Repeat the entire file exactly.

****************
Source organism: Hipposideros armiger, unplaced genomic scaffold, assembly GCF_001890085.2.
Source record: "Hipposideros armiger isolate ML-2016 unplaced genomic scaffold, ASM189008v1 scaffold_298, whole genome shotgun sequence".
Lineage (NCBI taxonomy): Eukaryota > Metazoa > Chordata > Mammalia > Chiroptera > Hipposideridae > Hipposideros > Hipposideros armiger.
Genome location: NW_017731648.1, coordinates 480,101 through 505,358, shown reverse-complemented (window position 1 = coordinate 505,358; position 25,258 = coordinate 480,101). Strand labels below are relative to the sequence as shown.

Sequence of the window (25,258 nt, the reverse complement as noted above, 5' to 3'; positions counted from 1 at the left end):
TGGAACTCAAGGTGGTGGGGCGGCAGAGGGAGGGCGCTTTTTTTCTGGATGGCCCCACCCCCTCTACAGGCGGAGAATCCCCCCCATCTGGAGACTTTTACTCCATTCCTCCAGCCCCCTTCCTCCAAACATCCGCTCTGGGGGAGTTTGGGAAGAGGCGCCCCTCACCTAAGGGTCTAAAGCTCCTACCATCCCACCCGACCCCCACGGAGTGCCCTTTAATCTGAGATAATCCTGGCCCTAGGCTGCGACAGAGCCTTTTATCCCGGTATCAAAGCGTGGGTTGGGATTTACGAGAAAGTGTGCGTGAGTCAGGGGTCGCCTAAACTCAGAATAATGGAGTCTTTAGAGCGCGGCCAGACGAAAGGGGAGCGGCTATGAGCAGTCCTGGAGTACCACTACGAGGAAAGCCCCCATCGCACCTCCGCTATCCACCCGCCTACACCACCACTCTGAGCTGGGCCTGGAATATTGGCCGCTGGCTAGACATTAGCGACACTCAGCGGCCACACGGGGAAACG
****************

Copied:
Source organism: Hipposideros armiger, unplaced genomic scaffold, assembly GCF_001890085.2.
Source record: "Hipposideros armiger isolate ML-2016 unplaced genomic scaffold, ASM189008v1 scaffold_298, whole genome shotgun sequence".
Lineage (NCBI taxonomy): Eukaryota > Metazoa > Chordata > Mammalia > Chiroptera > Hipposideridae > Hipposideros > Hipposideros armiger.
Genome location: NW_017731648.1, coordinates 480,101 through 505,358, shown reverse-complemented (window position 1 = coordinate 505,358; position 25,258 = coordinate 480,101). Strand labels below are relative to the sequence as shown.

Sequence of the window (25,258 nt, the reverse complement as noted above, 5' to 3'; positions counted from 1 at the left end):
TGGAACTCAAGGTGGTGGGGCGGCAGAGGGAGGGCGCTTTTTTTCTGGATGGCCCCACCCCCTCTACAGGCGGAGAATCCCCCCCATCTGGAGACTTTTACTCCATTCCTCCAGCCCCCTTCCTCCAAACATCCGCTCTGGGGGAGTTTGGGAAGAGGCGCCCCTCACCTAAGGGTCTAAAGCTCCTACCATCCCACCCGACCCCCACGGAGTGCCCTTTAATCTGAGATAATCCTGGCCCTAGGCTGCGACAGAGCCTTTTATCCCGGTATCAAAGCGTGGGTTGGGATTTACGAGAAAGTGTGCGTGAGTCAGGGGTCGCCTAAACTCAGAATAATGGAGTCTTTAGAGCGCGGCCAGACGAAAGGGGAGCGGCTATGAGCAGTCCTGGAGTACCACTACGAGGAAAGCCCCCATCGCACCTCCGCTATCCACCCGCCTACACCACCACTCTGAGCTGGGCCTGGAATATTGGCCGCTGGCTAGACATTAGCGACACTCAGCGGCCACACGGGGAAACG